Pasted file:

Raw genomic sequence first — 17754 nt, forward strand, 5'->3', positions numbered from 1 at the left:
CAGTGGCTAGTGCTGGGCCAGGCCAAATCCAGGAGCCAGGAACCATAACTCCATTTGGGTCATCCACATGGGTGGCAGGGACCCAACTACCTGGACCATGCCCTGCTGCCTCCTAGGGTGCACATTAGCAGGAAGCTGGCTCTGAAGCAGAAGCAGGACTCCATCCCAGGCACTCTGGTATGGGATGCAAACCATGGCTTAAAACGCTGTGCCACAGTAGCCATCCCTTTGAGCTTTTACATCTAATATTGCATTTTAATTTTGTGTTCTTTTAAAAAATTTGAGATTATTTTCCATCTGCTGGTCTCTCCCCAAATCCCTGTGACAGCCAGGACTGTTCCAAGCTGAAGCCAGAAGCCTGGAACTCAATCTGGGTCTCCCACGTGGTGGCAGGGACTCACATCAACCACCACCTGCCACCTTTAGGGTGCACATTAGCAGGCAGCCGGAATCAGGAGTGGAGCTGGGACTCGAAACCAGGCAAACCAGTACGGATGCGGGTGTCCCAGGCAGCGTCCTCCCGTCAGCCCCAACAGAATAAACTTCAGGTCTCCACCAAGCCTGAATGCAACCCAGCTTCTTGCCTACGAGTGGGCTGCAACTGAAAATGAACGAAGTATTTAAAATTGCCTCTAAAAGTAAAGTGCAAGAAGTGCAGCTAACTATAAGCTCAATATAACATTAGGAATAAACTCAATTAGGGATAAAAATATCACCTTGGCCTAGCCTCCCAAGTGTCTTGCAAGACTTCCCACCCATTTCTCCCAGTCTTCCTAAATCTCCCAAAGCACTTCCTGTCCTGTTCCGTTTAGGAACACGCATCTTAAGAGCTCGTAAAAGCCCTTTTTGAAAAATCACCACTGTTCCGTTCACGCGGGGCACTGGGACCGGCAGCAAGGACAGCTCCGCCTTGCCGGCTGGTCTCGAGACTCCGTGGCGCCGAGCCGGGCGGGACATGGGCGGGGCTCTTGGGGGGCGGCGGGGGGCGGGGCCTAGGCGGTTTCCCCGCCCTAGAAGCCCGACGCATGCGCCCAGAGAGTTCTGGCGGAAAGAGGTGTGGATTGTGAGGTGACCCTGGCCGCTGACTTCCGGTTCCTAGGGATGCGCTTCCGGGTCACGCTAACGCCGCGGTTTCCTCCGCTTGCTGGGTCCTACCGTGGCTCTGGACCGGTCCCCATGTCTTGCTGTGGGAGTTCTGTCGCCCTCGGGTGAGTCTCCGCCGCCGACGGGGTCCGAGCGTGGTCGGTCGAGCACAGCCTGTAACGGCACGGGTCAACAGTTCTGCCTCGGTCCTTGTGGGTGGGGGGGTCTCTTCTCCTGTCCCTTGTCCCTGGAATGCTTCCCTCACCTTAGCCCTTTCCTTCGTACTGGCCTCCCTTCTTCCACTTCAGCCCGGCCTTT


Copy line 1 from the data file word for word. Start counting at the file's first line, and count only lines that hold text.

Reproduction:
Raw genomic sequence first — 17754 nt, forward strand, 5'->3', positions numbered from 1 at the left: